Hotta, Fumika The University of Tokushima
Kusujima, Kohei Kusujima Eye Clinic
Kuwahara, Tomomi Kagawa University
Background: In clinical settings, bacterial infections are usually diagnosed by isolation of colonies after laboratory cultivation followed by species identification with biochemical tests. However, biochemical tests result in misidentification due to similar phenotypes of closely related species. In such cases, 16S rDNA sequence analysis is useful. Herein, we report the first case of an Achromobacter-associated buckle infection that was diagnosed by 16S rDNA sequence analysis. This report highlights the significance of Achromobacter spp. in device-related ophthalmic infections.
Case presentation: A 56-year-old woman, who had received buckling surgery using a silicone solid tire for retinal detachment eighteen years prior to this study, presented purulent eye discharge and conjunctival hyperemia in her right eye. Buckle infection was suspected and the buckle material was removed. Isolates from cultures of preoperative discharge and from deposits on the operatively removed buckle material were initially identified as Alcaligenes and Corynebacterium species. However, sequence analysis of a 16S rDNA clone library using the DNA extracted from the deposits on the buckle material demonstrated that all of the 16S rDNA sequences most closely matched those of Achromobacter spp. We concluded that the initial misdiagnosis of this case as an Alcaligenes buckle infection was due to the unreliability of the biochemical test in discriminating Achromobacter and Alcaligenes species due to their close taxonomic positions and similar phenotypes. Corynebacterium species were found to be contaminants from the ocular surface.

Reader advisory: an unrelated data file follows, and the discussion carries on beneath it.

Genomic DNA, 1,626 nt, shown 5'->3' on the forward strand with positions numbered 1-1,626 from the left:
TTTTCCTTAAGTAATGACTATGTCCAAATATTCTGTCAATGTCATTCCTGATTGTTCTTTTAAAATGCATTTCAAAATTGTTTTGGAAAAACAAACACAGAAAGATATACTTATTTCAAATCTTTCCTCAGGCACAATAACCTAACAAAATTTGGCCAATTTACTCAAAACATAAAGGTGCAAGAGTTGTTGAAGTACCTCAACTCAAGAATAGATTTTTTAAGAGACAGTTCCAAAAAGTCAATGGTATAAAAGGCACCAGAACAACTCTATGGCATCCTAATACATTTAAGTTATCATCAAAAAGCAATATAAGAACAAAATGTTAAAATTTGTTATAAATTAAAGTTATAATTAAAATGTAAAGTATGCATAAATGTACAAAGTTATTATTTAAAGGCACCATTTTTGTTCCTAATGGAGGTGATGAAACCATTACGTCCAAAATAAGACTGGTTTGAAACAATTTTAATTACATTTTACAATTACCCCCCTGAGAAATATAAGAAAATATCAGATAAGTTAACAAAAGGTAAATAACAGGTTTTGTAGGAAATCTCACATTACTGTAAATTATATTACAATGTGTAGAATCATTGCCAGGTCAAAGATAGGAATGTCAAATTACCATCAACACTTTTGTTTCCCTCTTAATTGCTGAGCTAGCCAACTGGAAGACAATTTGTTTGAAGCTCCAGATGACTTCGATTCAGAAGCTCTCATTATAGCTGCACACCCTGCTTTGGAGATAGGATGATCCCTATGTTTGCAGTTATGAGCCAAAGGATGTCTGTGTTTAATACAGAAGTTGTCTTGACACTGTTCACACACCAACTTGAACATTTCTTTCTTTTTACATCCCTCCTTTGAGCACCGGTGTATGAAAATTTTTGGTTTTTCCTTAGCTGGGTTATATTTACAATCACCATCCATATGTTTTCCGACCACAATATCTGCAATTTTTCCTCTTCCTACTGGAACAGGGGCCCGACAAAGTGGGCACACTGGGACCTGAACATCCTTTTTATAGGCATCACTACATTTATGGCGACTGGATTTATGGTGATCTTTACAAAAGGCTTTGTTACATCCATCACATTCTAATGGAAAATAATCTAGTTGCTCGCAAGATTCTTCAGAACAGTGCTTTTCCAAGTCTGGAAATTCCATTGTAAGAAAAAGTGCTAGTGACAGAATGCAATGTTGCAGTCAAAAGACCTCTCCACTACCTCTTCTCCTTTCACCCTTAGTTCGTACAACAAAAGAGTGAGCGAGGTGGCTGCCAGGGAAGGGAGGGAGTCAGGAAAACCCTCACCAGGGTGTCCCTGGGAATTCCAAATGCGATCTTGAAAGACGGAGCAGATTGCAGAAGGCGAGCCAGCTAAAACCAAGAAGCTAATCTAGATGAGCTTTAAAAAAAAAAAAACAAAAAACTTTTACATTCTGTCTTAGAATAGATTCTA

Conclusions: Achromobacter spp. should be recognized as causative agents for device-related ophthalmic infections. Molecular species identification by 16S rDNA sequence analysis should be combined with conventional cultivation techniques to investigate the significance of Achromobacter spp. in ophthalmic infections.
Springer Nature|BioMed Central
© 2014 Hotta et al.; licensee BioMed Central Ltd. This is an Open Access article distributed under the terms of the Creative Commons Attribution License (http://creativecommons.org/licenses/by/2.0), which permits unrestricted use, distribution, and reproduction in any medium, provided the original work is properly credited. The Creative Commons Public Domain Dedication waiver (http://creativecommons.org/publicdomain/zero/1.0/) applies to the data made available in this article, unless otherwise stated.
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